Dr. Diller highlighted in Front Page New York Times Article

I had the recent opportunity to work closely with Alan Schwarz of the New York Times on an article he was writing to highlight the lack of reliable information for patients and doctors on the use of multiple psychiatric drugs for children.  Alan approached me and asked if he could use one of my families to highlight the dilemmas facing parents.  Matthias's mother, Joelle, kindly consented, and their story is told in the article which ran on the front page on November 15th, and can be accessed by clicking: http://www.nytimes.com/2014/11/15/us/one-drug-or-2-parents-see-risk-but-also-hope.html?module=Search&mabReward=relbias%3Ar%2C{%221%22%3A%22RI%3A7%22}&_r=0. There are some nice photos of the family and even one of me in the article.


Lawrence Diller, M.D. will be speaking for the Modesto Area Partners in Science (MAPS) at the Modesto Junior College (MJC), West Campus Sierra Hall 132, on Friday, October 17th at 7:30 PM.  The title of his talk is "ADHD: Models, Myths and Medication."  Admission and parking are free. 

Coming Soon to a Neighborhood Near You: Adderall Abuse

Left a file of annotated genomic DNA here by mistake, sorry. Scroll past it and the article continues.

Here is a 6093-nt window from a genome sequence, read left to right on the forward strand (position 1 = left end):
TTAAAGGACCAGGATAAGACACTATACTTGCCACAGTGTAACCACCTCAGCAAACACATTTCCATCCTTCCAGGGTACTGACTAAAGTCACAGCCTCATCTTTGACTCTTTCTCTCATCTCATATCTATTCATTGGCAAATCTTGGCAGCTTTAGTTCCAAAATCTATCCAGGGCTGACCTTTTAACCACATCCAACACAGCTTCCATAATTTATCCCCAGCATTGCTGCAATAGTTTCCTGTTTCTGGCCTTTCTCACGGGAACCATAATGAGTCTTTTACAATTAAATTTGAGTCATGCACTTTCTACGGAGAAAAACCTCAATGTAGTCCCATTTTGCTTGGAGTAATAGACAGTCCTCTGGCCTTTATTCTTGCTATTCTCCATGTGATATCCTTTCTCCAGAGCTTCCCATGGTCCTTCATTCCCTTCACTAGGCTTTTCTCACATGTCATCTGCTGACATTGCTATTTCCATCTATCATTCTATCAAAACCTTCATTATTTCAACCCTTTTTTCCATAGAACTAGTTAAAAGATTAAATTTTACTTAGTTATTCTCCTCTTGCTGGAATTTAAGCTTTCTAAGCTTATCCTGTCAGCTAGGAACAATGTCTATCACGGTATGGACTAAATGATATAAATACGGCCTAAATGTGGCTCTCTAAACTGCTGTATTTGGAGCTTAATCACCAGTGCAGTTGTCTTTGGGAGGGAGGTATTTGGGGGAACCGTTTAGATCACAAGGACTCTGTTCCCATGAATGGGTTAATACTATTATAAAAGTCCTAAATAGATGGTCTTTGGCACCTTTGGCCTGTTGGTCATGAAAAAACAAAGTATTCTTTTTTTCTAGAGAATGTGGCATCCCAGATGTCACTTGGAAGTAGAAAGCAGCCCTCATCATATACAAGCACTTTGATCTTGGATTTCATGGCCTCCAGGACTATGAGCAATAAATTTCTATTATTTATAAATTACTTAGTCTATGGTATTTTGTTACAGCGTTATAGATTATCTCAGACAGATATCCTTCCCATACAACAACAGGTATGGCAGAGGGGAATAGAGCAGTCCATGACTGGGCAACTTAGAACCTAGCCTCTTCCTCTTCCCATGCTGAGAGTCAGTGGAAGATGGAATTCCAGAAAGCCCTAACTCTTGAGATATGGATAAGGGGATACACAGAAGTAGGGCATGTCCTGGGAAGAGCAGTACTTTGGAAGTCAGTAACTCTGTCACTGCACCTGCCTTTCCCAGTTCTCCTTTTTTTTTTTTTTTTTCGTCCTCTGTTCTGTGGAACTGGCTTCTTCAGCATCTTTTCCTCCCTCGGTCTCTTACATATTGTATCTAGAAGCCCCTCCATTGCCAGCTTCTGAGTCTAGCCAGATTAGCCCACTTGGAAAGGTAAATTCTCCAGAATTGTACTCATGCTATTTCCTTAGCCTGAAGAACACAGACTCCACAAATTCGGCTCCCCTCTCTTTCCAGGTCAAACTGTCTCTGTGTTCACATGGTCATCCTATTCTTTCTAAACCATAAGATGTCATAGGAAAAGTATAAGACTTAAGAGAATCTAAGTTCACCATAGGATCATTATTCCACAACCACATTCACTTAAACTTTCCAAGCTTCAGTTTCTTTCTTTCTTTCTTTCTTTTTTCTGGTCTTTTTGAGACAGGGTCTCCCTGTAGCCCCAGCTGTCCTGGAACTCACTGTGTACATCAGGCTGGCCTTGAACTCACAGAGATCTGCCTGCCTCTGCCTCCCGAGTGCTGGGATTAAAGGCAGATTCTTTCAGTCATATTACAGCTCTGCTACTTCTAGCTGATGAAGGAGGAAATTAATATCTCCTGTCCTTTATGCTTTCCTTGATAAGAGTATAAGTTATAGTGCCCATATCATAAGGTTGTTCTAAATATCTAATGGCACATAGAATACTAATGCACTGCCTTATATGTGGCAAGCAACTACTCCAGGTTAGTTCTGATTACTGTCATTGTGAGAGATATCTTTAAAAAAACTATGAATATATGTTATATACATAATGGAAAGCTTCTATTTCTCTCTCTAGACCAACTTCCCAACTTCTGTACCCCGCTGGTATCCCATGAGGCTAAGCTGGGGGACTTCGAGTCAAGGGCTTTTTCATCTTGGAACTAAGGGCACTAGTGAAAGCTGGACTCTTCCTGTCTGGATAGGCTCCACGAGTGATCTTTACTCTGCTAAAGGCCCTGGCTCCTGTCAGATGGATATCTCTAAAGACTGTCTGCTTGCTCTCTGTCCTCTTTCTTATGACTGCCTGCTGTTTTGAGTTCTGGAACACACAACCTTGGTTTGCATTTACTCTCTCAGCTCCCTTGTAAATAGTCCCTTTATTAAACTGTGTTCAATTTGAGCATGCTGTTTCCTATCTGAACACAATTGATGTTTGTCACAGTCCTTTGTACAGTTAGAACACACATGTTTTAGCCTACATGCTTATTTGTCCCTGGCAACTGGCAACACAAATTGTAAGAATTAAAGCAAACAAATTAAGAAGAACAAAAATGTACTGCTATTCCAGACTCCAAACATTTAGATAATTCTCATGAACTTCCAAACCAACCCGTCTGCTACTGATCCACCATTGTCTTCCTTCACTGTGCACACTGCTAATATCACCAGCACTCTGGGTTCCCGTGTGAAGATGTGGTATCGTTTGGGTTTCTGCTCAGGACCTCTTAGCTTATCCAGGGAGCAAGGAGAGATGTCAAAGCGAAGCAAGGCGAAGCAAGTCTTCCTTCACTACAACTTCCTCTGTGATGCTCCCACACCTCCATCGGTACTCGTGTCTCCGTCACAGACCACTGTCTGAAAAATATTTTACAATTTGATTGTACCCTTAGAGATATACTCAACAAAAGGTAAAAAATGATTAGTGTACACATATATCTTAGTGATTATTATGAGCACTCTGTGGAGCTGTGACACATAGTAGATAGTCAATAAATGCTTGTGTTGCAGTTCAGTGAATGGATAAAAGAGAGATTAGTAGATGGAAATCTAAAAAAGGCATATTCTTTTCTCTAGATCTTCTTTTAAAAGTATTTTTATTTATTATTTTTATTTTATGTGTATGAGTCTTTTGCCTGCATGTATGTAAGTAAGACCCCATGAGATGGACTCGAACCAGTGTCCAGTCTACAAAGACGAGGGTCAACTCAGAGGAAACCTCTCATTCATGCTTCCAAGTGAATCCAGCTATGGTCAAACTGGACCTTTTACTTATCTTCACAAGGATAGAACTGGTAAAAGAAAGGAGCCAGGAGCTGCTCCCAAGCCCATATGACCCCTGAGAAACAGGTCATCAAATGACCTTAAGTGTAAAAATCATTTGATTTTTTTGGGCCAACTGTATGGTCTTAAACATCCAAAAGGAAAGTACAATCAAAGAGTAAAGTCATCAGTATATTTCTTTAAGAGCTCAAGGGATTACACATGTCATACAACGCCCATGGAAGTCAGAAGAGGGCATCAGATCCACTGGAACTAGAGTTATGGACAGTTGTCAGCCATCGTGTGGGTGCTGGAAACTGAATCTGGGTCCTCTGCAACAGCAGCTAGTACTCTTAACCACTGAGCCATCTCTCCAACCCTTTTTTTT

First Appeared in the Huffington Post

April 8th, 2014


The rise of both the ADHD/ADD diagnosis and the use of stimulant drugs like Adderall, Concerta and Ritalin is once again front page news. A Centers for Disease Control (CDC) telephone survey found that nearly one in five high school boys' parents have been told their child has ADHD/ADD. Express-Scripts, the largest prescription insurance processor, in a recent report confirmed the highest prescription rates in boys but also documented explosive growth in prescriptions for adults with ADHD/ADD.

Telephone surveys and prescription rates are interesting but indirect measures of the use of stimulant drugs in the United States. However, the Drug Enforcement Administration (DEA) maintains records of the annual quotas approved for production by drug companies in the United States for controlled substances like the stimulants. While the manufacturing quotas do not specifically indicate how much drug is actually taken by Americans, it is unlikely that drug companies would request a higher quota than they believed they could sell -- and if someone buys the drug, they are likely to take it.

Read more ...